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Avoiding scams, identity theft

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October is Crime Prevention Month. Taking precautions and being cautious with information can prevent you from becoming a victim of identity theft or a scam.

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These are becoming increasingly common crimes, impacting thousands of people a year, many times goes unreported to authorities. Scammers are constantly changing their methods and ways of scamming our citizens.

It’s impossible to cover every type of scam, but using some basic preventive steps can help you or your family from becoming a victim to the largest and most expensive crimes nationwide. As I read through our daily reports, I am amazed at how many reports of fraud we receive. The most common is phone fraud. 

The average fraud victim may spend up to 200 hours repairing the damage caused by identity theft. Being informed about identity theft and safeguarding your personal information are two of the best ways to protect yourself and your business. 

Many thieves use the telephone to commit fraud. These criminals are looking for unsuspecting individuals who will give them important information, like Social Security numbers, dates of birth, credit card numbers or bank account numbers. Once they have your information, they use it to make fraudulent purchases, obtain credit or to access bank accounts.

Basic ways to avoid being a victim of phone solicitations include hanging up, screening your incoming calls or simply not answering unknown or strange telephone numbers. Also, follow these rules when giving out personal information, especially over the telephone. Never give personal information if:

• You don’t know the person to whom you are talking. 

• You don’t initiate the call.

• An unknown caller asks you for your Social Security number, credit card numbers, bank account numbers or date of birth. 

• You receive a call asking you to provide personal information to win a prize. If you didn’t enter a contest, you didn’t win a prize.

• You are called and asked to verify information about your credit cards. If the caller claims to be a bank representative, hang up and call your bank directly using a valid number from a telephone book or the bank’s web site. Most banks and financial institutions will never call you and ask for your personal information over the phone.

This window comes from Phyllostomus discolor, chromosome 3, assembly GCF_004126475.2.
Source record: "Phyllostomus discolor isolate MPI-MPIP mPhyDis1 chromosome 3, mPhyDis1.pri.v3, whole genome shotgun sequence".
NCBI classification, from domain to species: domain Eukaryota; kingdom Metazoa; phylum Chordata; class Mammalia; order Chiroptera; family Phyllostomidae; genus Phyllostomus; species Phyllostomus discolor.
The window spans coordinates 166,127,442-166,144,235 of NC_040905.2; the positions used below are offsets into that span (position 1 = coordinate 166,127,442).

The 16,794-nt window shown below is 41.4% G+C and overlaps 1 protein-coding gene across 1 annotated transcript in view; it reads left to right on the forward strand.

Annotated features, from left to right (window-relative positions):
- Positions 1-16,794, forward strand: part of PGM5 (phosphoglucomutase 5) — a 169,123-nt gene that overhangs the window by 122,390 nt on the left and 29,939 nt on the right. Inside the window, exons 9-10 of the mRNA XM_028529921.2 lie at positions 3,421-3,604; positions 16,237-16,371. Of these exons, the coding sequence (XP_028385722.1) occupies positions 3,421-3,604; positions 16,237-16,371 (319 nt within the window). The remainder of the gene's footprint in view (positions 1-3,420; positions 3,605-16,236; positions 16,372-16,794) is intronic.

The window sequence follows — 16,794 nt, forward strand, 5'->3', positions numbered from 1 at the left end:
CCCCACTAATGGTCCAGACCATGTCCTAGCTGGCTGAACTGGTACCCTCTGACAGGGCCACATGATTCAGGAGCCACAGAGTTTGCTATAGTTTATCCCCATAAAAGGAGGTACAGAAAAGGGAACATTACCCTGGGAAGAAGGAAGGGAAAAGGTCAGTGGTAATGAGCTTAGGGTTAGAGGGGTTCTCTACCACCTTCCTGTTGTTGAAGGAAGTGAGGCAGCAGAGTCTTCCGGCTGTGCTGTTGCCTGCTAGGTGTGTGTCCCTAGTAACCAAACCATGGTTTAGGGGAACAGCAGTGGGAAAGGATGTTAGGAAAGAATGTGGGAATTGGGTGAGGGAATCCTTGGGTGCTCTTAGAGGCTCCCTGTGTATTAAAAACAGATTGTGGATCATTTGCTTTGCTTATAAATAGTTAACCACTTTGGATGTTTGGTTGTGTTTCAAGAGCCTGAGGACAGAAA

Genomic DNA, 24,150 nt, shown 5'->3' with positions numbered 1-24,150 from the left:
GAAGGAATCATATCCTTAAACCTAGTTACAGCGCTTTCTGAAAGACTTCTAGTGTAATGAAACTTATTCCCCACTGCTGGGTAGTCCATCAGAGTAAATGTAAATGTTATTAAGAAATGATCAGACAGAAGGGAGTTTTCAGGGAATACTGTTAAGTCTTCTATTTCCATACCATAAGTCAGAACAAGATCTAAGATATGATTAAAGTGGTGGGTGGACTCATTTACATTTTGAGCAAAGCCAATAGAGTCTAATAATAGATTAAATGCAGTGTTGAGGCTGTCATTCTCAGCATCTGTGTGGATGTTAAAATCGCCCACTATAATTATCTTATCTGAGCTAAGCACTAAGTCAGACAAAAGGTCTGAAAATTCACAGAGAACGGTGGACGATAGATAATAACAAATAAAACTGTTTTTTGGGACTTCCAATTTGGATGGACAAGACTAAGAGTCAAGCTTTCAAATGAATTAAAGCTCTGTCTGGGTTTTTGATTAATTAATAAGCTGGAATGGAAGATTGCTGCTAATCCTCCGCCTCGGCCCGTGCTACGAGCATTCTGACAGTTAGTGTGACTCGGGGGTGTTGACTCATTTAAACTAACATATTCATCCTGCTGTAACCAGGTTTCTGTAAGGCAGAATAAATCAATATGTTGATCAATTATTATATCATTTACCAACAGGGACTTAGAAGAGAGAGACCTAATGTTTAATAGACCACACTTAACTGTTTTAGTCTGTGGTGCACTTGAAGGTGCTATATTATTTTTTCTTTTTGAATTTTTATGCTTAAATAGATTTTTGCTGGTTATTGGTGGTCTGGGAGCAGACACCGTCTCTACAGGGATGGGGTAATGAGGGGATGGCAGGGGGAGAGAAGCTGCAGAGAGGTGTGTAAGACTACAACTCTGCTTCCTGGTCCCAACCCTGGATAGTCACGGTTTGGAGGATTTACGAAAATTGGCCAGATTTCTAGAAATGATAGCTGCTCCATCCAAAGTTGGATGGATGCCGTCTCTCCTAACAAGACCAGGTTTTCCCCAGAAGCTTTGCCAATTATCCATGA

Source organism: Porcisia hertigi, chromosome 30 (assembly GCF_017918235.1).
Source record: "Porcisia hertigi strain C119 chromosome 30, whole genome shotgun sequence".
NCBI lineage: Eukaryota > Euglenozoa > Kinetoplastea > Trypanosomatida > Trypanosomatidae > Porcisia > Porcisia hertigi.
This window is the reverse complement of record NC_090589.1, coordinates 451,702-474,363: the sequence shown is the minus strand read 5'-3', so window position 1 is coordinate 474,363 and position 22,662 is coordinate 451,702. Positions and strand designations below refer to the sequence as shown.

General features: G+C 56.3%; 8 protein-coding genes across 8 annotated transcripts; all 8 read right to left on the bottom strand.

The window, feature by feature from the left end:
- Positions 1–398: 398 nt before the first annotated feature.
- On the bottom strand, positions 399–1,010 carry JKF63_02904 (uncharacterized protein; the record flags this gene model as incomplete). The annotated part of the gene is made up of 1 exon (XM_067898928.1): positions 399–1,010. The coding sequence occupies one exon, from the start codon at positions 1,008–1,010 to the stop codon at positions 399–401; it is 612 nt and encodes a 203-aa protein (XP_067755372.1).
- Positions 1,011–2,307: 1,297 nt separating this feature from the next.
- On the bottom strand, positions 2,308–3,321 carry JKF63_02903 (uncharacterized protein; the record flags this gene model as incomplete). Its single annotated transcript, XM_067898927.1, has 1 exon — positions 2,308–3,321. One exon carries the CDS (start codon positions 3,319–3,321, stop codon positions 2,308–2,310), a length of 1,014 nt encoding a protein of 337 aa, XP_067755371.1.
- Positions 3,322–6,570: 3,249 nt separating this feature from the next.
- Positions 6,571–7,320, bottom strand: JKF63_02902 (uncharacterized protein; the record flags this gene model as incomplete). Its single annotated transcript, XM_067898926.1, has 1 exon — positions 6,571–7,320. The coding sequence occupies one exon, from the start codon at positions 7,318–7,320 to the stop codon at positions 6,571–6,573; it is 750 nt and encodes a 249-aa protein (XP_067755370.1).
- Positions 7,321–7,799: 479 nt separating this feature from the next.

Sometimes scammers know personal information about you or other family members’ names. We often receive reports of callers calling elderly people pretending to be a grandson or granddaughter. The scammer states that they are in jail in a foreign country and they need bail money wired or transferred to get them out. Sometimes these callers have just enough information about the relative to make it sound “real.”

These scams and transactations are very difficult, and in most cases impossible, to track, making investigating and prosecution very difficult, if not impossible. Be sure to check the facts before you send any amount of money anywhere. Often, if the unsuspecting victim does wire money, the caller will call back within a day or two days to attempt to get additional money transferred. 

Fraud or scams can be reported to our office. If these crimes occur across several states and countries, state and federal law enforcement agencies need to get involved. In Minnesota, you can also report a scam to the Minnesota Attorney General Office (www.ag.state.mn.us) and the Minnesota Better Business Bureau (minnesota.bbb.org). These websites have resources and forms that you can fill out to report the scam or attempted scam. 

Other basic steps you can take at home to protect yourself and family from fraud:

• Keep track of credit card, debit card and ATM receipts. Never throw them out in the trash, or if you do, shred them.

• Check your Social Security Earnings and Benefits statement for suspicious activity. It usually comes in the mail about three months before your birthday.

• Review your credit card statements carefully for unexplained charges.

• Store personal information in a safe place and shred or tear up documents you don’t need.

• Keep duplicate credit cards in a safe, locked place.

• Never give out personal information, unless you initiate the interaction. 

Our office has put together presentations and resources on Tips for Preventing Scams and Frauds through our Senior Citizens and Law Enforcement Working Together to enhance senior safety initiative. Pauline Fahey and I have made presentations to numerous groups throughout the county. If your group would like us to give a presentation, please contact me. If you have specific questions that you would like answered in this column or in person, feel free to contact me at tom.burch@co.cass.mn.us, (218) 547-1424, (800) 450-2677 or by mail at Cass County Sheriff’s Office, 303 Minnesota Ave. W., P.O. Box 1119, Walker, MN 56484.

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Sarah Nelson
Sarah Nelson joined the Brainerd Dispatch in April 2010 and works as a online reporter, content editor and staff writer. She is a world traveler, accused idealist and California native now braving the winters of Central Minnesota. She believes in the power of human resolve and hopes to be part of something that makes history by bringing an end to injustice in the world. Sarah has worked as a criminal background researcher, high school civics teacher, grant writer, and contributing writer with Causecast.org — tackling every issue from global poverty to bio-degradable bicycles. Her favorite thing about living in Minnesota is July. Sarah left the Brainerd Dispatch in April 2014.
(218) 855-5879
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